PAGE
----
Roughly translated as upthedamnstairsagainoverthebridgedownthedamnstairsagain.
I made it. Just. Half of the desperate commuters in the station must have been redirected to this train. The platform was swarming, I kept looking up at the information board don’t you dare! Don’t you dare!
The train came in like a lame apology. We all got on. There was nowhere to sit so I stood in the aisle. I didn’t care if it was a cattle truck. And at least this train had heating. I was on the home straight.
Twenty minutes into the Trail of Salvation the train came to a stop in the middle of snow-filled-fields-nowhere. And then the announcement: We were delayed because there was a problem with (probably frozen) points on the line ahead. Also a train had broke down. And there were four motionless trains ahead of us in the queue.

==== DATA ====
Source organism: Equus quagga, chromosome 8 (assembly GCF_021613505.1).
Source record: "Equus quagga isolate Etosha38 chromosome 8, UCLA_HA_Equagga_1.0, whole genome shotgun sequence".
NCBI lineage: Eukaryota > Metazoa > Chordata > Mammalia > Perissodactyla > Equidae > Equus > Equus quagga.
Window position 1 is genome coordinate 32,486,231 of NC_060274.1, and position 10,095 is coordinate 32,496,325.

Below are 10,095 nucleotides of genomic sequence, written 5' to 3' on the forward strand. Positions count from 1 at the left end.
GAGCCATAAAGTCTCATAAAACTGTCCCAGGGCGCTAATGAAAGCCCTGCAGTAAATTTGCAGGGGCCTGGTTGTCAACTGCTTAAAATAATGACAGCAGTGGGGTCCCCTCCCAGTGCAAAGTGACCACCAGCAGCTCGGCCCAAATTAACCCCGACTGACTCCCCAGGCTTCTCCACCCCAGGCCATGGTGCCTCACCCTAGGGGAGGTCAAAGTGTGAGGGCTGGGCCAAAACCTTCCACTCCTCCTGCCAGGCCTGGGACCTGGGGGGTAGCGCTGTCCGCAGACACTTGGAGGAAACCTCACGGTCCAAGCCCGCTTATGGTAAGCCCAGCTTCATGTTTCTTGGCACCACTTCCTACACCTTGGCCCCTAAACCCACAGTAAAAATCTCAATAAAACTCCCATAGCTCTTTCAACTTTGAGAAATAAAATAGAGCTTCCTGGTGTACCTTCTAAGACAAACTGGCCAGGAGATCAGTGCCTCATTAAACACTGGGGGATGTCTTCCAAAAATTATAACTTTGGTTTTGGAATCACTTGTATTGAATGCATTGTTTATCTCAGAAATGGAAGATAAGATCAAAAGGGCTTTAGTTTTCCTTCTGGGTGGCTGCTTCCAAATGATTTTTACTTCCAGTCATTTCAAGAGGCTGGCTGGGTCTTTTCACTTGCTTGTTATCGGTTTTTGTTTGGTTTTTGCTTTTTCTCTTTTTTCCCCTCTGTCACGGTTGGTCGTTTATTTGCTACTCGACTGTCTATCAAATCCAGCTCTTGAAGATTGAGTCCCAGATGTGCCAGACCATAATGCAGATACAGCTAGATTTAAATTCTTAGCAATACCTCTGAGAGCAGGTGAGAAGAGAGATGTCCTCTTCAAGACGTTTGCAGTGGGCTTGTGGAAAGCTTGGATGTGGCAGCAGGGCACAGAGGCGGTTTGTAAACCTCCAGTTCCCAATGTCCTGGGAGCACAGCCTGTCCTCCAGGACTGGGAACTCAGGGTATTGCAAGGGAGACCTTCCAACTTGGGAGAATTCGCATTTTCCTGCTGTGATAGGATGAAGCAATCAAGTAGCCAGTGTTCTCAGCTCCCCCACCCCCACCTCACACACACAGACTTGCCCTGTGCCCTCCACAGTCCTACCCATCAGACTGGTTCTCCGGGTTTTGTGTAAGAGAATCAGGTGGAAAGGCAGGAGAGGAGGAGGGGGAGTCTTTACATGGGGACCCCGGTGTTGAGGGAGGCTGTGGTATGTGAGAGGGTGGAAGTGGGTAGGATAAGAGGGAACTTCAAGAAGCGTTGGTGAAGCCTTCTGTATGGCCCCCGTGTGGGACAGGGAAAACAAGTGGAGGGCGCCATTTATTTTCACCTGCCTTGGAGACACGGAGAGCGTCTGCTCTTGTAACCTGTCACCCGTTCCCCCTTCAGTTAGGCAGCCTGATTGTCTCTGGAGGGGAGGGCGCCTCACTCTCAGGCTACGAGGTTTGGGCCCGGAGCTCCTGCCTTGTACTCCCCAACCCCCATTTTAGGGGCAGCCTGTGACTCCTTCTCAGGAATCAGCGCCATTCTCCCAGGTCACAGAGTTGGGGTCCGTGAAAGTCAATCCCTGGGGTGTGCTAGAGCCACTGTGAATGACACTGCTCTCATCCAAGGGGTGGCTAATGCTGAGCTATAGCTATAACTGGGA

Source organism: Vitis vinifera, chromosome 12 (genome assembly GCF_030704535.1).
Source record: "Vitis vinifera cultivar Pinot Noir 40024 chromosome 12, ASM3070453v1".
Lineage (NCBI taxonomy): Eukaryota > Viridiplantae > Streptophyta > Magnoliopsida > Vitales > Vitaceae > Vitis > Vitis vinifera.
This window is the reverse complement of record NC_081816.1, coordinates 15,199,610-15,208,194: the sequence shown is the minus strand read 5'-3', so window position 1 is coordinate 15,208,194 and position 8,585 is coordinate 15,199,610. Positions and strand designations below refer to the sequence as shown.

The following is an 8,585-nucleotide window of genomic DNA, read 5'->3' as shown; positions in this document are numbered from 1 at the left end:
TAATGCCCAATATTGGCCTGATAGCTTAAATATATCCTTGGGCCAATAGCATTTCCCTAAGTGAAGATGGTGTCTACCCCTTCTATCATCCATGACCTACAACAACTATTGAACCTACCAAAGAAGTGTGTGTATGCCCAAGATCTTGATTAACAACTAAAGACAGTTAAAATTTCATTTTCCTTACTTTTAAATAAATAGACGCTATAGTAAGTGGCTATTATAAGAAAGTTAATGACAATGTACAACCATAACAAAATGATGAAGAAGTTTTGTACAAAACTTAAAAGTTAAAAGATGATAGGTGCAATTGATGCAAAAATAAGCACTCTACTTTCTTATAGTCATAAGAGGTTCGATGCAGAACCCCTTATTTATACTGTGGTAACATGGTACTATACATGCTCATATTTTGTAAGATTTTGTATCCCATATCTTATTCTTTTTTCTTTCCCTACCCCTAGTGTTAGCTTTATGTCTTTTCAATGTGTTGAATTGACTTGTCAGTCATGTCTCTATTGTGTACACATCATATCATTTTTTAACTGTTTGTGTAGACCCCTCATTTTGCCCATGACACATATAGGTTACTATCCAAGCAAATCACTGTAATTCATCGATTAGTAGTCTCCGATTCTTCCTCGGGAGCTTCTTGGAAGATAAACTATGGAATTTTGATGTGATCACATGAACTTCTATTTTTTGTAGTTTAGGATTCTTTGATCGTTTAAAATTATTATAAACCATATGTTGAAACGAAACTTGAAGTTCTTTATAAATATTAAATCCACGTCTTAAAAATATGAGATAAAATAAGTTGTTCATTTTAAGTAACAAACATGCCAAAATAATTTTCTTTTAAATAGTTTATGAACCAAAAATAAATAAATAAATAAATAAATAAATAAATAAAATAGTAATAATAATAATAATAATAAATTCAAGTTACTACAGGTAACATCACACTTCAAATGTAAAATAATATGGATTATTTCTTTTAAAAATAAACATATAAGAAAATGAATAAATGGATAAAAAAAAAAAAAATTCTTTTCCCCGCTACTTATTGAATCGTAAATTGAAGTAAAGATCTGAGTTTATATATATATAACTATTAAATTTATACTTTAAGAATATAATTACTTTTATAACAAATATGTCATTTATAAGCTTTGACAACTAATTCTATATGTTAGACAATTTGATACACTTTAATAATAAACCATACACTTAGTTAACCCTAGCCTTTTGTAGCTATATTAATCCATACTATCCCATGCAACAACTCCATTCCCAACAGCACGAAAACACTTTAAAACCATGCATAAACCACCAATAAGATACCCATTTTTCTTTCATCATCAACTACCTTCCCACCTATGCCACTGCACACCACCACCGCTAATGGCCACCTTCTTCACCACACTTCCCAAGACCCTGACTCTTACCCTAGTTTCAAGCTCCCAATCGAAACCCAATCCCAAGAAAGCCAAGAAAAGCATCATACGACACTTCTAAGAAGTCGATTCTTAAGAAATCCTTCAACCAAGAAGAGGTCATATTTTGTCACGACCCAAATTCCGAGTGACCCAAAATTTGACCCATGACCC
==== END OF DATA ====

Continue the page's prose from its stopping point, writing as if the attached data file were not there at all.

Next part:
I sat down on my case quietly fuming. Did I mention that I was wearing three t-shirts and two pairs of socks?
The faceless announcer told us that as we were over thirty minutes late we could apply to be compensated for our fare, but as I had paid for a ticket for a train that didn’t arrive, switched to a train that didn’t leave the station, and ended up on this train run by a totally different rail company I decided I wouldn’t even know where to start.
And so we waited, outside it snowed. And, cutting the story short because I’m pushing myself back over the edge: we limped into Huddersfield, crawled into Manchester. I got a bus into my town centre bus station where I discovered the final, crushing nail in the coffin:
My estate was cut off again. Just like 2010. I was going to have to walk up that hill to my house in the middle of a snowstorm.
How long before I start to eat myself?
As my train approached Manchester station, seeing Angel Square lit up against the night sky emphasised how far we had come, seasonally. This occasional commute of mine has mostly been made in daylight, but now night had descended as another train hurtled past in the opposite direction.